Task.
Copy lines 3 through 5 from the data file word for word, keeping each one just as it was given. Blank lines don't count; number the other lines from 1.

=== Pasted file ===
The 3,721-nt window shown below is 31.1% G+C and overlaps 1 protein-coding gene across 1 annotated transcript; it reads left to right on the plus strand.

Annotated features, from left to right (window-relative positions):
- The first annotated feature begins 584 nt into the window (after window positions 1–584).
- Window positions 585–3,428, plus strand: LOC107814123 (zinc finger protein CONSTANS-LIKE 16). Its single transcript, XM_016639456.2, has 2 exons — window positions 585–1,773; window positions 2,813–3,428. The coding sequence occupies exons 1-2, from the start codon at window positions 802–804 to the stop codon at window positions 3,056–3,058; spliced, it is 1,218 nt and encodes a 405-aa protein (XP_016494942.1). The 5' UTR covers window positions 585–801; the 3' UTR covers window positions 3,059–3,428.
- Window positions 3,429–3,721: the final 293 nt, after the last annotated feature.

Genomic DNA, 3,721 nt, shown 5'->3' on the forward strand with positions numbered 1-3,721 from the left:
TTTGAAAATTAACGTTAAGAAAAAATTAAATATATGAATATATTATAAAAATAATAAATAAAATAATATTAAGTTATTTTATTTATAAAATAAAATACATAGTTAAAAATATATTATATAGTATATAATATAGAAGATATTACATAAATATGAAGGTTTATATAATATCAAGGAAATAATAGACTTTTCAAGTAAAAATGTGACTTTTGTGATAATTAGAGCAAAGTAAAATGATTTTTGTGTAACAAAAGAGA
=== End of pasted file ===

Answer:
- The first annotated feature begins 584 nt into the window (after window positions 1–584).
- Window positions 585–3,428, plus strand: LOC107814123 (zinc finger protein CONSTANS-LIKE 16). Its single transcript, XM_016639456.2, has 2 exons — window positions 585–1,773; window positions 2,813–3,428. The coding sequence occupies exons 1-2, from the start codon at window positions 802–804 to the stop codon at window positions 3,056–3,058; spliced, it is 1,218 nt and encodes a 405-aa protein (XP_016494942.1). The 5' UTR covers window positions 585–801; the 3' UTR covers window positions 3,059–3,428.
- Window positions 3,429–3,721: the final 293 nt, after the last annotated feature.